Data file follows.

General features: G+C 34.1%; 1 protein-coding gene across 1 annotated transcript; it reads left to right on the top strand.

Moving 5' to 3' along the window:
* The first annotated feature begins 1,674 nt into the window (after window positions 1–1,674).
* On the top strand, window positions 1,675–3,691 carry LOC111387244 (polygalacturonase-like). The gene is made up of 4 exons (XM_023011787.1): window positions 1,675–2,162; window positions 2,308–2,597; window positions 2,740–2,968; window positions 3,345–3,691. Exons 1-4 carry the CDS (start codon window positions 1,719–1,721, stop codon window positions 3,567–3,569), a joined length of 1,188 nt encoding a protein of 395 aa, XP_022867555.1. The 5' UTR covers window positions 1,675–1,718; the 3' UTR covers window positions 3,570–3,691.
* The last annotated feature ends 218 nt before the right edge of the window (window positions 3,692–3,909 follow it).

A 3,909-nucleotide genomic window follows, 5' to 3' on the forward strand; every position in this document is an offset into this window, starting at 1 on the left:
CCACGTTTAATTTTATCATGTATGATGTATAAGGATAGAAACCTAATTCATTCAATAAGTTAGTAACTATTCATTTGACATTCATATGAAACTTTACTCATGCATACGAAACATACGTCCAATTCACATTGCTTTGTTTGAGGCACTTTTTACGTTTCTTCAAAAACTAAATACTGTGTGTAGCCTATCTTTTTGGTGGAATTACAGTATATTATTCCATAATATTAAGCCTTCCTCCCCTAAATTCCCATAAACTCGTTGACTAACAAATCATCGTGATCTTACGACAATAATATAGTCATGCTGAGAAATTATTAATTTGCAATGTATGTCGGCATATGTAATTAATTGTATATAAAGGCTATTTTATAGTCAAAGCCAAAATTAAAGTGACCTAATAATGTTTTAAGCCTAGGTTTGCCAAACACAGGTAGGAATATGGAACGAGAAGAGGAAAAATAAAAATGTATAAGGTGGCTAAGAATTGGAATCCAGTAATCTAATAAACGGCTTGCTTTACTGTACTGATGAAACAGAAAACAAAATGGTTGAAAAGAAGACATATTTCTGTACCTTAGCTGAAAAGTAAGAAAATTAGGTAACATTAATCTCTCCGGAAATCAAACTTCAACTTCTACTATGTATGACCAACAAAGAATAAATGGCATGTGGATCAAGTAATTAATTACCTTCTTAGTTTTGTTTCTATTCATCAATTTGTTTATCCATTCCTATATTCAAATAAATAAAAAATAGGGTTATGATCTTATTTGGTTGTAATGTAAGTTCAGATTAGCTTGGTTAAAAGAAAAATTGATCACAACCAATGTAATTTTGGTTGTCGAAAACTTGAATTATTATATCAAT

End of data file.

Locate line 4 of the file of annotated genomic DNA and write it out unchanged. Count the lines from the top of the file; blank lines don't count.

* On the top strand, window positions 1,675–3,691 carry LOC111387244 (polygalacturonase-like). The gene is made up of 4 exons (XM_023011787.1): window positions 1,675–2,162; window positions 2,308–2,597; window positions 2,740–2,968; window positions 3,345–3,691. Exons 1-4 carry the CDS (start codon window positions 1,719–1,721, stop codon window positions 3,567–3,569), a joined length of 1,188 nt encoding a protein of 395 aa, XP_022867555.1. The 5' UTR covers window positions 1,675–1,718; the 3' UTR covers window positions 3,570–3,691.